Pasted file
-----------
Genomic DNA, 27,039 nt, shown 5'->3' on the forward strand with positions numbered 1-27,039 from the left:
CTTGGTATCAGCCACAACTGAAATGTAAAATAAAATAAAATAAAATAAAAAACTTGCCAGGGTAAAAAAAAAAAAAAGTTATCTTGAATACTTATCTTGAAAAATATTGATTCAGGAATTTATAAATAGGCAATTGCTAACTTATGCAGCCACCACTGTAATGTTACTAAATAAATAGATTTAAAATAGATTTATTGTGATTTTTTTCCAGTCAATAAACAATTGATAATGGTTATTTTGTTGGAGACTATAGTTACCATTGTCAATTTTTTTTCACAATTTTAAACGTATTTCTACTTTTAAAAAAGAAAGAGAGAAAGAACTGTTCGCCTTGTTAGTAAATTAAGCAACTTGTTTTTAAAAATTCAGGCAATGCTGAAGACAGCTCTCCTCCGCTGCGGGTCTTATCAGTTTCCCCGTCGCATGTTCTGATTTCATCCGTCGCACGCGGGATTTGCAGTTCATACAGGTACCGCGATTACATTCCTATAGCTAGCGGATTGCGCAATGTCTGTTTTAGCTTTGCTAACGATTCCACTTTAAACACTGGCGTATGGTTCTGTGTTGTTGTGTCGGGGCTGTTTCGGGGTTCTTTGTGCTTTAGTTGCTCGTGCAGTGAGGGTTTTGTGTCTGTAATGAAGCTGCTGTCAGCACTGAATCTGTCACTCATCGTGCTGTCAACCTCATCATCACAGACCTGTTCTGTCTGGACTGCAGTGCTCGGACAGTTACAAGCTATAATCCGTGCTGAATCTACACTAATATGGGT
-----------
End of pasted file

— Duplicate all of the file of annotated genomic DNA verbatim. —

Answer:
Genomic DNA, 27,039 nt, shown 5'->3' on the forward strand with positions numbered 1-27,039 from the left:
CTTGGTATCAGCCACAACTGAAATGTAAAATAAAATAAAATAAAATAAAAAACTTGCCAGGGTAAAAAAAAAAAAAAGTTATCTTGAATACTTATCTTGAAAAATATTGATTCAGGAATTTATAAATAGGCAATTGCTAACTTATGCAGCCACCACTGTAATGTTACTAAATAAATAGATTTAAAATAGATTTATTGTGATTTTTTTCCAGTCAATAAACAATTGATAATGGTTATTTTGTTGGAGACTATAGTTACCATTGTCAATTTTTTTTCACAATTTTAAACGTATTTCTACTTTTAAAAAAGAAAGAGAGAAAGAACTGTTCGCCTTGTTAGTAAATTAAGCAACTTGTTTTTAAAAATTCAGGCAATGCTGAAGACAGCTCTCCTCCGCTGCGGGTCTTATCAGTTTCCCCGTCGCATGTTCTGATTTCATCCGTCGCACGCGGGATTTGCAGTTCATACAGGTACCGCGATTACATTCCTATAGCTAGCGGATTGCGCAATGTCTGTTTTAGCTTTGCTAACGATTCCACTTTAAACACTGGCGTATGGTTCTGTGTTGTTGTGTCGGGGCTGTTTCGGGGTTCTTTGTGCTTTAGTTGCTCGTGCAGTGAGGGTTTTGTGTCTGTAATGAAGCTGCTGTCAGCACTGAATCTGTCACTCATCGTGCTGTCAACCTCATCATCACAGACCTGTTCTGTCTGGACTGCAGTGCTCGGACAGTTACAAGCTATAATCCGTGCTGAATCTACACTAATATGGGT